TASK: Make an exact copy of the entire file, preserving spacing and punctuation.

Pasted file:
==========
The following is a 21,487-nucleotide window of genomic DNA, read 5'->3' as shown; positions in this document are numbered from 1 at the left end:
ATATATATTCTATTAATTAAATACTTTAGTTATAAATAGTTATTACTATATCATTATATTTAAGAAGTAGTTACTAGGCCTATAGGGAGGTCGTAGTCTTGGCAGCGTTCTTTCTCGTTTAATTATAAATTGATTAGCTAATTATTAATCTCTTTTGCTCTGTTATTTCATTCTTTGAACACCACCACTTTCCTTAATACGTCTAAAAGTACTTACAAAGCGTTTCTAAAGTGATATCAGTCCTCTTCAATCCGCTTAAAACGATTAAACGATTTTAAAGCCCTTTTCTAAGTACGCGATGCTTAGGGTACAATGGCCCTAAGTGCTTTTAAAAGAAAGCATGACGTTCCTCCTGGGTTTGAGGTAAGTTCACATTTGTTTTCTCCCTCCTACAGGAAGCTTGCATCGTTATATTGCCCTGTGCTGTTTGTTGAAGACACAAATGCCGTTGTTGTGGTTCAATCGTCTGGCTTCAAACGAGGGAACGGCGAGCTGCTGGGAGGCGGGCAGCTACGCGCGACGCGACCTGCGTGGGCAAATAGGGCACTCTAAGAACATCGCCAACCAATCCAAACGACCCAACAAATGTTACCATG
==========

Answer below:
The following is a 21,487-nucleotide window of genomic DNA, read 5'->3' as shown; positions in this document are numbered from 1 at the left end:
ATATATATTCTATTAATTAAATACTTTAGTTATAAATAGTTATTACTATATCATTATATTTAAGAAGTAGTTACTAGGCCTATAGGGAGGTCGTAGTCTTGGCAGCGTTCTTTCTCGTTTAATTATAAATTGATTAGCTAATTATTAATCTCTTTTGCTCTGTTATTTCATTCTTTGAACACCACCACTTTCCTTAATACGTCTAAAAGTACTTACAAAGCGTTTCTAAAGTGATATCAGTCCTCTTCAATCCGCTTAAAACGATTAAACGATTTTAAAGCCCTTTTCTAAGTACGCGATGCTTAGGGTACAATGGCCCTAAGTGCTTTTAAAAGAAAGCATGACGTTCCTCCTGGGTTTGAGGTAAGTTCACATTTGTTTTCTCCCTCCTACAGGAAGCTTGCATCGTTATATTGCCCTGTGCTGTTTGTTGAAGACACAAATGCCGTTGTTGTGGTTCAATCGTCTGGCTTCAAACGAGGGAACGGCGAGCTGCTGGGAGGCGGGCAGCTACGCGCGACGCGACCTGCGTGGGCAAATAGGGCACTCTAAGAACATCGCCAACCAATCCAAACGACCCAACAAATGTTACCATG